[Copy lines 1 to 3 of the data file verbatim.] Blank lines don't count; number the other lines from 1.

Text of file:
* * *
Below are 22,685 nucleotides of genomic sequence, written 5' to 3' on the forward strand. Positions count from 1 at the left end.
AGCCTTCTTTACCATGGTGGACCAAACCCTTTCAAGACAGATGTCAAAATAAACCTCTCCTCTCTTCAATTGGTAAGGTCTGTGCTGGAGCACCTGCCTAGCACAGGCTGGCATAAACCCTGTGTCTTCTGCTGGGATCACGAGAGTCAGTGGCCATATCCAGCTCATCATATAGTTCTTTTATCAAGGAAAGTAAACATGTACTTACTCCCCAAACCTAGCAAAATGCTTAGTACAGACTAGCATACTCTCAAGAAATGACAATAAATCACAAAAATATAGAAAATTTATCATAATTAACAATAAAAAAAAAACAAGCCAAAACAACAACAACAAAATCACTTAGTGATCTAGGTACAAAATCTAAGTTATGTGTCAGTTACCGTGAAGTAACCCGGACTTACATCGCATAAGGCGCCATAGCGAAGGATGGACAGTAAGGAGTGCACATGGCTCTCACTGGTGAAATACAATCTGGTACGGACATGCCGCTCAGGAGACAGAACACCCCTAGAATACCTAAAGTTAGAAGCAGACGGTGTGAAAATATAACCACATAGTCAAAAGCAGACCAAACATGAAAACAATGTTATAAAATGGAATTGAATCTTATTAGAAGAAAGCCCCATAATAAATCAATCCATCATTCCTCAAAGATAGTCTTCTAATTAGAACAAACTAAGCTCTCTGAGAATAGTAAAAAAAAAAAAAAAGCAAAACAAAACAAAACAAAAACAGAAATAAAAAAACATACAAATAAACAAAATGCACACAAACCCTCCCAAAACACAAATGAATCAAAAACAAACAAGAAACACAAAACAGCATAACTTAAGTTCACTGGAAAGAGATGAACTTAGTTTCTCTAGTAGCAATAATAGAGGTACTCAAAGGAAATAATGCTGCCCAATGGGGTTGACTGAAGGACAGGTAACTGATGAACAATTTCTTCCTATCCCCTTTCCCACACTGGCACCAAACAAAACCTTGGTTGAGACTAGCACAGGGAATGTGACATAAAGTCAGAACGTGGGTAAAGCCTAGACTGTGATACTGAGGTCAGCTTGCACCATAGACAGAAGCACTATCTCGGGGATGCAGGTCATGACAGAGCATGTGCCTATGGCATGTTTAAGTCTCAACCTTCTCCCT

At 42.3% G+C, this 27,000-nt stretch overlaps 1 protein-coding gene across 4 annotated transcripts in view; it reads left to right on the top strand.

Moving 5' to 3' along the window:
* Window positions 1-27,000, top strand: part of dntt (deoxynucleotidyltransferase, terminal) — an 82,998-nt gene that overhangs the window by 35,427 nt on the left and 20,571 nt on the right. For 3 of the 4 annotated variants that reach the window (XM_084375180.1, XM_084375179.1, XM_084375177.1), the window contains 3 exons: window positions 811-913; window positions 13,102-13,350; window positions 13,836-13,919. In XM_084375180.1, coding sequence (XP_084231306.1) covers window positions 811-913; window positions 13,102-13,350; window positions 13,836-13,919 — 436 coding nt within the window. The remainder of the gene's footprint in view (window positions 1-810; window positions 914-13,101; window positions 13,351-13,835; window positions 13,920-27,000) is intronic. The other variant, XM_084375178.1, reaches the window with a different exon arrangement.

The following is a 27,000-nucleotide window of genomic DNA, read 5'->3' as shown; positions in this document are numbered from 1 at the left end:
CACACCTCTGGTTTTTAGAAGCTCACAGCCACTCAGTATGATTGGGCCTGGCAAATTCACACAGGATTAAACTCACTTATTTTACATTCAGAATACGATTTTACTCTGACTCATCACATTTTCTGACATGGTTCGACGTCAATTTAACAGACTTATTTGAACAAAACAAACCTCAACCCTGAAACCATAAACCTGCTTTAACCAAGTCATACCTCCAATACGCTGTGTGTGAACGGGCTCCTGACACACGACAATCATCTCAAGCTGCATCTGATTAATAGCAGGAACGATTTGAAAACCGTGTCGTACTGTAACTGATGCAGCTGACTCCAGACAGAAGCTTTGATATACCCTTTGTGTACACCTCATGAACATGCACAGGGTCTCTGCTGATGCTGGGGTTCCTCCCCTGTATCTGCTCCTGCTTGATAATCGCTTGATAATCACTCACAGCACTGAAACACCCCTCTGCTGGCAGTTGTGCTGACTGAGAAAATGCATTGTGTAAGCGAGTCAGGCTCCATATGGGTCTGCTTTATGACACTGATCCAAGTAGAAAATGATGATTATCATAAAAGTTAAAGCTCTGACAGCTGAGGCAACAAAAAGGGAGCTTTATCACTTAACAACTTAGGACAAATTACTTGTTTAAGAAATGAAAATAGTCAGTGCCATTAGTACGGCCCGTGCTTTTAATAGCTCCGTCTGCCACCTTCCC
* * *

Below are 22,685 nucleotides of genomic sequence, written 5' to 3' on the forward strand. Positions count from 1 at the left end.
AGCCTTCTTTACCATGGTGGACCAAACCCTTTCAAGACAGATGTCAAAATAAACCTCTCCTCTCTTCAATTGGTAAGGTCTGTGCTGGAGCACCTGCCTAGCACAGGCTGGCATAAACCCTGTGTCTTCTGCTGGGATCACGAGAGTCAGTGGCCATATCCAGCTCATCATATAGTTCTTTTATCAAGGAAAGTAAACATGTACTTACTCCCCAAACCTAGCAAAATGCTTAGTACAGACTAGCATACTCTCAAGAAATGACAATAAATCACAAAAATATAGAAAATTTATCATAATTAACAATAAAAAAAAAACAAGCCAAAACAACAACAACAAAATCACTTAGTGATCTAGGTACAAAATCTAAGTTATGTGTCAGTTACCGTGAAGTAACCCGGACTTACATCGCATAAGGCGCCATAGCGAAGGATGGACAGTAAGGAGTGCACATGGCTCTCACTGGTGAAATACAATCTGGTACGGACATGCCGCTCAGGAGACAGAACACCCCTAGAATACCTAAAGTTAGAAGCAGACGGTGTGAAAATATAACCACATAGTCAAAAGCAGACCAAACATGAAAACAATGTTATAAAATGGAATTGAATCTTATTAGAAGAAAGCCCCATAATAAATCAATCCATCATTCCTCAAAGATAGTCTTCTAATTAGAACAAACTAAGCTCTCTGAGAATAGTAAAAAAAAAAAAAAAGCAAAACAAAACAAAACAAAAACAGAAATAAAAAAACATACAAATAAACAAAATGCACACAAACCCTCCCAAAACACAAATGAATCAAAAACAAACAAGAAACACAAAACAGCATAACTTAAGTTCACTGGAAAGAGATGAACTTAGTTTCTCTAGTAGCAATAATAGAGGTACTCAAAGGAAATAATGCTGCCCAATGGGGTTGACTGAAGGACAGGTAACTGATGAACAATTTCTTCCTATCCCCTTTCCCACACTGGCACCAAACAAAACCTTGGTTGAGACTAGCACAGGGAATGTGACATAAAGTCAGAACGTGGGTAAAGCCTAGACTGTGATACTGAGGTCAGCTTGCACCATAGACAGAAGCACTATCTCGGGGATGCAGGTCATGACAGAGCATGTGCCTATGGCATGTTTAAGTCTCAACCTTCTCCCT

At 42.3% G+C, this 27,000-nt stretch overlaps 1 protein-coding gene across 4 annotated transcripts in view; it reads left to right on the top strand.